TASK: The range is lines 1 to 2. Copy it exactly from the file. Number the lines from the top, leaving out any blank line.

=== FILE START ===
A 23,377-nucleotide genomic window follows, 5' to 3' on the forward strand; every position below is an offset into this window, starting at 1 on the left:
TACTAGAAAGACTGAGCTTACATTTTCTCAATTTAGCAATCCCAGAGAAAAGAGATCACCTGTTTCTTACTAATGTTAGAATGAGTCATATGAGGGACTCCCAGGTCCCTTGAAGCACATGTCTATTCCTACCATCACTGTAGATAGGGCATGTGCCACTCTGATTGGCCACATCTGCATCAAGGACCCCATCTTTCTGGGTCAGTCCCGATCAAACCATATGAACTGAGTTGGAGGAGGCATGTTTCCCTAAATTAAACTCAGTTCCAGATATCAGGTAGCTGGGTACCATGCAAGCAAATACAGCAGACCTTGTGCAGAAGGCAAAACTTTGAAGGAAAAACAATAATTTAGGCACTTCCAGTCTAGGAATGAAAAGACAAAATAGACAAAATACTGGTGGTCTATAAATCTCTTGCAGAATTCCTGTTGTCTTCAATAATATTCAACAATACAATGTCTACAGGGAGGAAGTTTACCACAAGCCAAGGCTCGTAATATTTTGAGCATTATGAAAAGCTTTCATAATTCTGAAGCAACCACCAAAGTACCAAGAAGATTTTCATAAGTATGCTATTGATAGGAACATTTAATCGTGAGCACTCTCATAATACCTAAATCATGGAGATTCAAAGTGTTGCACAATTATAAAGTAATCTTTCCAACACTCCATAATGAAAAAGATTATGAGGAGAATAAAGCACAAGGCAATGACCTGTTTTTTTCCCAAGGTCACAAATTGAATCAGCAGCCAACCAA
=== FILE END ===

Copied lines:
A 23,377-nucleotide genomic window follows, 5' to 3' on the forward strand; every position below is an offset into this window, starting at 1 on the left:
TACTAGAAAGACTGAGCTTACATTTTCTCAATTTAGCAATCCCAGAGAAAAGAGATCACCTGTTTCTTACTAATGTTAGAATGAGTCATATGAGGGACTCCCAGGTCCCTTGAAGCACATGTCTATTCCTACCATCACTGTAGATAGGGCATGTGCCACTCTGATTGGCCACATCTGCATCAAGGACCCCATCTTTCTGGGTCAGTCCCGATCAAACCATATGAACTGAGTTGGAGGAGGCATGTTTCCCTAAATTAAACTCAGTTCCAGATATCAGGTAGCTGGGTACCATGCAAGCAAATACAGCAGACCTTGTGCAGAAGGCAAAACTTTGAAGGAAAAACAATAATTTAGGCACTTCCAGTCTAGGAATGAAAAGACAAAATAGACAAAATACTGGTGGTCTATAAATCTCTTGCAGAATTCCTGTTGTCTTCAATAATATTCAACAATACAATGTCTACAGGGAGGAAGTTTACCACAAGCCAAGGCTCGTAATATTTTGAGCATTATGAAAAGCTTTCATAATTCTGAAGCAACCACCAAAGTACCAAGAAGATTTTCATAAGTATGCTATTGATAGGAACATTTAATCGTGAGCACTCTCATAATACCTAAATCATGGAGATTCAAAGTGTTGCACAATTATAAAGTAATCTTTCCAACACTCCATAATGAAAAAGATTATGAGGAGAATAAAGCACAAGGCAATGACCTGTTTTTTTCCCAAGGTCACAAATTGAATCAGCAGCCAACCAA